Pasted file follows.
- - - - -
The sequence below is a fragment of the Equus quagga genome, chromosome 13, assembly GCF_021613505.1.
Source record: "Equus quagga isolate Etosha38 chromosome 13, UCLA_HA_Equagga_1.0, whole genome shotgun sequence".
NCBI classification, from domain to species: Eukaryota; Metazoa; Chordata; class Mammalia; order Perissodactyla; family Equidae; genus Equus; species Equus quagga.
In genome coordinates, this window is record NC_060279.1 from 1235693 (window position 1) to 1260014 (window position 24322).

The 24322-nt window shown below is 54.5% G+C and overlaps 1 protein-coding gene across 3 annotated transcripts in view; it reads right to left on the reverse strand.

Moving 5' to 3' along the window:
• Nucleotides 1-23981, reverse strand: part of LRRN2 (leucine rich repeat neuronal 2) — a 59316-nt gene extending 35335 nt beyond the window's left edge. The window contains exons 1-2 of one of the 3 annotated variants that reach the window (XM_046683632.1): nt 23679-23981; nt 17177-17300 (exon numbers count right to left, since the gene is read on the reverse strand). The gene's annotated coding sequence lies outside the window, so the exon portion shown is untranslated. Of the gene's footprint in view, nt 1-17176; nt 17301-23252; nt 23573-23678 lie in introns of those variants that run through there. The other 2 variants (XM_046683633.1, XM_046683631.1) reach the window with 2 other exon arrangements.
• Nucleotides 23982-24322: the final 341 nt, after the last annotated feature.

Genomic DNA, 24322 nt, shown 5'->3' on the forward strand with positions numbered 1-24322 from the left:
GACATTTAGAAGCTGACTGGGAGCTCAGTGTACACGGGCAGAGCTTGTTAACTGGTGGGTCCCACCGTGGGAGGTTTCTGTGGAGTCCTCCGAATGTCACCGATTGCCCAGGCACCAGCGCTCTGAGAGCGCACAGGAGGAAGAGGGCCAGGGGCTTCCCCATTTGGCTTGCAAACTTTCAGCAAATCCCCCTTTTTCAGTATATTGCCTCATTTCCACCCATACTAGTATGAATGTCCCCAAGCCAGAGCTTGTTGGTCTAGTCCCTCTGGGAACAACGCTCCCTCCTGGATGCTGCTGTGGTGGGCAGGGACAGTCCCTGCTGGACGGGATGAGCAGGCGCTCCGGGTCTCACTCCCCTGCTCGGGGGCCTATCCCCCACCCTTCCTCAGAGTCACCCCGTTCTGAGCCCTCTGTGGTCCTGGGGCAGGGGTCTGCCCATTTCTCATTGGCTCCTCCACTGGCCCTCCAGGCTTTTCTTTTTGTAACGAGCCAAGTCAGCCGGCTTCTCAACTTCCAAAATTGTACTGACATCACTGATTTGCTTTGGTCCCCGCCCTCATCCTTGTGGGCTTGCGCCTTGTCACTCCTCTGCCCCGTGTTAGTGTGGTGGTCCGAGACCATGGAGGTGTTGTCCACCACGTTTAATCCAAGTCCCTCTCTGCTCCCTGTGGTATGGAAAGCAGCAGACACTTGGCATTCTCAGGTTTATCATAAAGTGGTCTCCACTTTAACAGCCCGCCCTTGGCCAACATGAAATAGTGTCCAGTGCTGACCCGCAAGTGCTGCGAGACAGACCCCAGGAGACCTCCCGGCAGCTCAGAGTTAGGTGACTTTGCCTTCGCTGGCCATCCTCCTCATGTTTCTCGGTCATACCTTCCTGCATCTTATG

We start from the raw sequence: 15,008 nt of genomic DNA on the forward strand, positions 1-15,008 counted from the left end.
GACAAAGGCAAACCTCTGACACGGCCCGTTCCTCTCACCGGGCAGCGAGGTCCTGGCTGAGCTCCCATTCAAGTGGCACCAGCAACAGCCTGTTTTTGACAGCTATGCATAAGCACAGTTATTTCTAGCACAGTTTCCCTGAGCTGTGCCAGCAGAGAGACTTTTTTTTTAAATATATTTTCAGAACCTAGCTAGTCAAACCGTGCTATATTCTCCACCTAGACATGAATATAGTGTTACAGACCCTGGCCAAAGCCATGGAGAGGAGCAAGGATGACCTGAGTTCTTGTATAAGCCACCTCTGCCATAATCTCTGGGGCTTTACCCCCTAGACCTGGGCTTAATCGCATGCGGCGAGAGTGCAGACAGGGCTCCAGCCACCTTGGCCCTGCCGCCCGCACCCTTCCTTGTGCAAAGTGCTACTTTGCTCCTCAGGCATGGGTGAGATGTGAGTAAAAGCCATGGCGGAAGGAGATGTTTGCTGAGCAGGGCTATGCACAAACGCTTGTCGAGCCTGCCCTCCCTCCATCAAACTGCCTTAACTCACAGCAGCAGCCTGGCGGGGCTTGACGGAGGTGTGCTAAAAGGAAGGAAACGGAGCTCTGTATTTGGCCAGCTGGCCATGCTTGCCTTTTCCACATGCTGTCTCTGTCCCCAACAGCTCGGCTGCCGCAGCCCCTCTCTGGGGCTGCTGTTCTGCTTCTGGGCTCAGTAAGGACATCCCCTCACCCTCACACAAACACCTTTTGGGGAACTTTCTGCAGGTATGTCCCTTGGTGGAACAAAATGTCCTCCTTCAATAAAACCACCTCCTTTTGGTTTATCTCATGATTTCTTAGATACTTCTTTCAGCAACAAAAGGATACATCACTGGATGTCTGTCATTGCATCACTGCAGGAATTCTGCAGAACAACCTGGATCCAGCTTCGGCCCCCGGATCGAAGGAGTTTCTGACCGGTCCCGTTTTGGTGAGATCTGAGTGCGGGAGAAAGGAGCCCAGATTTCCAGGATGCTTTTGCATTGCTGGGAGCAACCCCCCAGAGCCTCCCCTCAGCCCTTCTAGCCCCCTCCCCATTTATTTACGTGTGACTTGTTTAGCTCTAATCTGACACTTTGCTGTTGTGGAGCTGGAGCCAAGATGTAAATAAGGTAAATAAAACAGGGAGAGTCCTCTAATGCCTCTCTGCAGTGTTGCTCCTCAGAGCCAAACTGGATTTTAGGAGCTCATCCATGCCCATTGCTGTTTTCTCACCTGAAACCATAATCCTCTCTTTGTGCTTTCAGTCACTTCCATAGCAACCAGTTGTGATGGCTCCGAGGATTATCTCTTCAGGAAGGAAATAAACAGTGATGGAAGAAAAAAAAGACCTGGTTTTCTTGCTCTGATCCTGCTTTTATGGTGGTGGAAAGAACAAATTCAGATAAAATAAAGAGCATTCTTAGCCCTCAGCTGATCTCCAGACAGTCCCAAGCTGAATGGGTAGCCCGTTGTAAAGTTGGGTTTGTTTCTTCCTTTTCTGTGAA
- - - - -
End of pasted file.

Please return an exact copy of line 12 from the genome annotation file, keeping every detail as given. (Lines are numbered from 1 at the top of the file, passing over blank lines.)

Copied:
GACAAAGGCAAACCTCTGACACGGCCCGTTCCTCTCACCGGGCAGCGAGGTCCTGGCTGAGCTCCCATTCAAGTGGCACCAGCAACAGCCTGTTTTTGACAGCTATGCATAAGCACAGTTATTTCTAGCACAGTTTCCCTGAGCTGTGCCAGCAGAGAGACTTTTTTTTTAAATATATTTTCAGAACCTAGCTAGTCAAACCGTGCTATATTCTCCACCTAGACATGAATATAGTGTTACAGACCCTGGCCAAAGCCATGGAGAGGAGCAAGGATGACCTGAGTTCTTGTATAAGCCACCTCTGCCATAATCTCTGGGGCTTTACCCCCTAGACCTGGGCTTAATCGCATGCGGCGAGAGTGCAGACAGGGCTCCAGCCACCTTGGCCCTGCCGCCCGCACCCTTCCTTGTGCAAAGTGCTACTTTGCTCCTCAGGCATGGGTGAGATGTGAGTAAAAGCCATGGCGGAAGGAGATGTTTGCTGAGCAGGGCTATGCACAAACGCTTGTCGAGCCTGCCCTCCCTCCATCAAACTGCCTTAACTCACAGCAGCAGCCTGGCGGGGCTTGACGGAGGTGTGCTAAAAGGAAGGAAACGGAGCTCTGTATTTGGCCAGCTGGCCATGCTTGCCTTTTCCACATGCTGTCTCTGTCCCCAACAGCTCGGCTGCCGCAGCCCCTCTCTGGGGCTGCTGTTCTGCTTCTGGGCTCAGTAAGGACATCCCCTCACCCTCACACAAACACCTTTTGGGGAACTTTCTGCAGGTATGTCCCTTGGTGGAACAAAATGTCCTCCTTCAATAAAACCACCTCCTTTTGGTTTATCTCATGATTTCTTAGATACTTCTTTCAGCAACAAAAGGATACATCACTGGATGTCTGTCATTGCATCACTGCAGGAATTCTGCAGAACAACCTGGATCCAGCTTCGGCCCCCGGATCGAAGGAGTTTCTGACCGGTCCCGTTTTGGTGAGATCTGAGTGCGGGAGAAAGGAGCCCAGATTTCCAGGATGCTTTTGCATTGCTGGGAGCAACCCCCCAGAGCCTCCCCTCAGCCCTTCTAGCCCCCTCCCCATTTATTTACGTGTGACTTGTTTAGCTCTAATCTGACACTTTGCTGTTGTGGAGCTGGAGCCAAGATGTAAATAAGGTAAATAAAACAGGGAGAGTCCTCTAATGCCTCTCTGCAGTGTTGCTCCTCAGAGCCAAACTGGATTTTAGGAGCTCATCCATGCCCATTGCTGTTTTCTCACCTGAAACCATAATCCTCTCTTTGTGCTTTCAGTCACTTCCATAGCAACCAGTTGTGATGGCTCCGAGGATTATCTCTTCAGGAAGGAAATAAACAGTGATGGAAGAAAAAAAAGACCTGGTTTTCTTGCTCTGATCCTGCTTTTATGGTGGTGGAAAGAACAAATTCAGATAAAATAAAGAGCATTCTTAGCCCTCAGCTGATCTCCAGACAGTCCCAAGCTGAATGGGTAGCCCGTTGTAAAGTTGGGTTTGTTTCTTCCTTTTCTGTGAA